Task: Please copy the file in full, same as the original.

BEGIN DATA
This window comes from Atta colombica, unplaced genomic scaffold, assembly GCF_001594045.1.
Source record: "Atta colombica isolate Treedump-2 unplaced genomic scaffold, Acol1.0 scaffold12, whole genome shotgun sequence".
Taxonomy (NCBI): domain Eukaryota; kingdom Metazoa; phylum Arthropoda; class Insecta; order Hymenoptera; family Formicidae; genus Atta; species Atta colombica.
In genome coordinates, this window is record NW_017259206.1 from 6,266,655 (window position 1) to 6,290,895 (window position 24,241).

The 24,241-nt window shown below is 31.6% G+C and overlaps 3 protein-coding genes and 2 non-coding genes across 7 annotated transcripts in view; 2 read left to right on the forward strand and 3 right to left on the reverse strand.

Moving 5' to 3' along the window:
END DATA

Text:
This window comes from Atta colombica, unplaced genomic scaffold, assembly GCF_001594045.1.
Source record: "Atta colombica isolate Treedump-2 unplaced genomic scaffold, Acol1.0 scaffold12, whole genome shotgun sequence".
Taxonomy (NCBI): domain Eukaryota; kingdom Metazoa; phylum Arthropoda; class Insecta; order Hymenoptera; family Formicidae; genus Atta; species Atta colombica.
In genome coordinates, this window is record NW_017259206.1 from 6,266,655 (window position 1) to 6,290,895 (window position 24,241).

The 24,241-nt window shown below is 31.6% G+C and overlaps 3 protein-coding genes and 2 non-coding genes across 7 annotated transcripts in view; 2 read left to right on the forward strand and 3 right to left on the reverse strand.

Moving 5' to 3' along the window: